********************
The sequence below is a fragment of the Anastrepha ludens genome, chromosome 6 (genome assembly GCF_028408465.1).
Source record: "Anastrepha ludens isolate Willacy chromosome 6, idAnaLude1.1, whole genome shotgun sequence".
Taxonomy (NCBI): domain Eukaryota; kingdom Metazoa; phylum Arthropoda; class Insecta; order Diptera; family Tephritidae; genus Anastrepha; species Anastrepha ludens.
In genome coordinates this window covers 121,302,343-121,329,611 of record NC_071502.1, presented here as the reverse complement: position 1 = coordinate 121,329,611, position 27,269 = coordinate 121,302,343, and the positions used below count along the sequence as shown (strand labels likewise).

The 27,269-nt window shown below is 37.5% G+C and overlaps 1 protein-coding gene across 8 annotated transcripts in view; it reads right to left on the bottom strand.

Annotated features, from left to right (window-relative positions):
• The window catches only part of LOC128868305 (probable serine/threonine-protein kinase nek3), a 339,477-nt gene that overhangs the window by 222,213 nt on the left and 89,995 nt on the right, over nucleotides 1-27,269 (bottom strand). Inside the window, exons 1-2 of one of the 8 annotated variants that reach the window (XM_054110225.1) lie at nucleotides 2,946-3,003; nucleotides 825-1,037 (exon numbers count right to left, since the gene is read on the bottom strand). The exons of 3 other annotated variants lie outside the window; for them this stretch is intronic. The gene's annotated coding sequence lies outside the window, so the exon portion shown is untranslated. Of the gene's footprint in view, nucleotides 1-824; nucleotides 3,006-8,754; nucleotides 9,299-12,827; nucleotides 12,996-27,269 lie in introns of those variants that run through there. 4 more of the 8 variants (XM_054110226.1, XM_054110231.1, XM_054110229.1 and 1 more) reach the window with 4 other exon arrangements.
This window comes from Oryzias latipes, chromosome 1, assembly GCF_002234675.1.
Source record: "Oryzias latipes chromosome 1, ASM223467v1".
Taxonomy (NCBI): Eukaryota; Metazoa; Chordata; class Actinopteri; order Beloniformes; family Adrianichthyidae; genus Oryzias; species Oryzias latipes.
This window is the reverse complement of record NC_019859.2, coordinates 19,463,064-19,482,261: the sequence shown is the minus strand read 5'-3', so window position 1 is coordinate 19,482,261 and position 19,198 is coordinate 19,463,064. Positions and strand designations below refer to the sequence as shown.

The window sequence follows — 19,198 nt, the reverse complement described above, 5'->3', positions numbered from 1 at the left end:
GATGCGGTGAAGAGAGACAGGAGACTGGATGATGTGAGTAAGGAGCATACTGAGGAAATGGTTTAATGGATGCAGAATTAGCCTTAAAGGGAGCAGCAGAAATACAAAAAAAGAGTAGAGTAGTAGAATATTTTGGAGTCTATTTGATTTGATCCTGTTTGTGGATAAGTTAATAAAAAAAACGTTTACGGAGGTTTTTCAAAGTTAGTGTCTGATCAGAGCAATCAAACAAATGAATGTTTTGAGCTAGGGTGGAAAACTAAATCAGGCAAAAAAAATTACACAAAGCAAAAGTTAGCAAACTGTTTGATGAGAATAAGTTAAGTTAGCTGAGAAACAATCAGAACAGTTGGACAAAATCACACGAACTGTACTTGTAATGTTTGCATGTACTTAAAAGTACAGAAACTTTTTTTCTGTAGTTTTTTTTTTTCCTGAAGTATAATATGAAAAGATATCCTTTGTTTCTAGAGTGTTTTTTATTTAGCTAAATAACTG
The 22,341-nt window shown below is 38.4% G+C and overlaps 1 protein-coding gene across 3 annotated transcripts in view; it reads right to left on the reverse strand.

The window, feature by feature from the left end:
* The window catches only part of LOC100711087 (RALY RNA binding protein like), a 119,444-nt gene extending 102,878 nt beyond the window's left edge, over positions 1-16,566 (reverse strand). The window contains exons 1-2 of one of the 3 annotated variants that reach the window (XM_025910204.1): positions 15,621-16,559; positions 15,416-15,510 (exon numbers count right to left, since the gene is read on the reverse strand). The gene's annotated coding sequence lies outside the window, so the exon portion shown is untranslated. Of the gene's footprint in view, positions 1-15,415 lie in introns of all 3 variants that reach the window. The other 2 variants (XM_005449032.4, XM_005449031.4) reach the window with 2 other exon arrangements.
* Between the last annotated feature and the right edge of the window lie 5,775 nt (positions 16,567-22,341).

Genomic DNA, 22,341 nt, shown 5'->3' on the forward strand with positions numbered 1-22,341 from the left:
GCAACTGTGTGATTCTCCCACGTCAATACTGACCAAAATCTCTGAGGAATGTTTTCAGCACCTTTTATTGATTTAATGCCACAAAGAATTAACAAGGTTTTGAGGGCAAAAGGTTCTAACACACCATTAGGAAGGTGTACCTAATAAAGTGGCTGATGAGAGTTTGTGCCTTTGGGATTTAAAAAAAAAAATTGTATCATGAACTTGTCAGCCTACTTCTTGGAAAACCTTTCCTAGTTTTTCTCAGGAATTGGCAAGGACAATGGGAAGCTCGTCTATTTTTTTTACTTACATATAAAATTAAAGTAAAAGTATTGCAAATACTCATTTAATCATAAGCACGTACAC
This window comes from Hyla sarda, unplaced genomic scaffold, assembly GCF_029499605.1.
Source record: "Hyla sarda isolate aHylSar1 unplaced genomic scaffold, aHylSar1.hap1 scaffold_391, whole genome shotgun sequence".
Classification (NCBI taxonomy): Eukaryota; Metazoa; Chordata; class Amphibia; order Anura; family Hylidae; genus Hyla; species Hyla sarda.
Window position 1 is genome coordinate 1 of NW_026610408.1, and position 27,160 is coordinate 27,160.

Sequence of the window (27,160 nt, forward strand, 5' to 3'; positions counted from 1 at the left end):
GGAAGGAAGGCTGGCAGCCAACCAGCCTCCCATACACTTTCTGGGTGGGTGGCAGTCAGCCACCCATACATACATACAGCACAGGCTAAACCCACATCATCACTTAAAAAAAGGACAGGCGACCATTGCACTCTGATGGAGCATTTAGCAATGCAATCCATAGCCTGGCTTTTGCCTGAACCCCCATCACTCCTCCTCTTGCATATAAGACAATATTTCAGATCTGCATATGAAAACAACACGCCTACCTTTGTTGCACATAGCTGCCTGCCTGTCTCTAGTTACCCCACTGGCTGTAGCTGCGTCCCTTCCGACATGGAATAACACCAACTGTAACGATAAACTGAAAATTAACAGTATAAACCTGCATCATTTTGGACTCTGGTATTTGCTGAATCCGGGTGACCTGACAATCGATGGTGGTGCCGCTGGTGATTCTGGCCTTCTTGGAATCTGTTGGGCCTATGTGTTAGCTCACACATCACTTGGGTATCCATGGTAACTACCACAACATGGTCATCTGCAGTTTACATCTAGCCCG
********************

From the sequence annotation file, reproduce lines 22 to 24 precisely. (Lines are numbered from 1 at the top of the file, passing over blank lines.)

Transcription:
Classification (NCBI taxonomy): Eukaryota; Metazoa; Chordata; class Amphibia; order Anura; family Hylidae; genus Hyla; species Hyla sarda.
Window position 1 is genome coordinate 1 of NW_026610408.1, and position 27,160 is coordinate 27,160.

Sequence of the window (27,160 nt, forward strand, 5' to 3'; positions counted from 1 at the left end):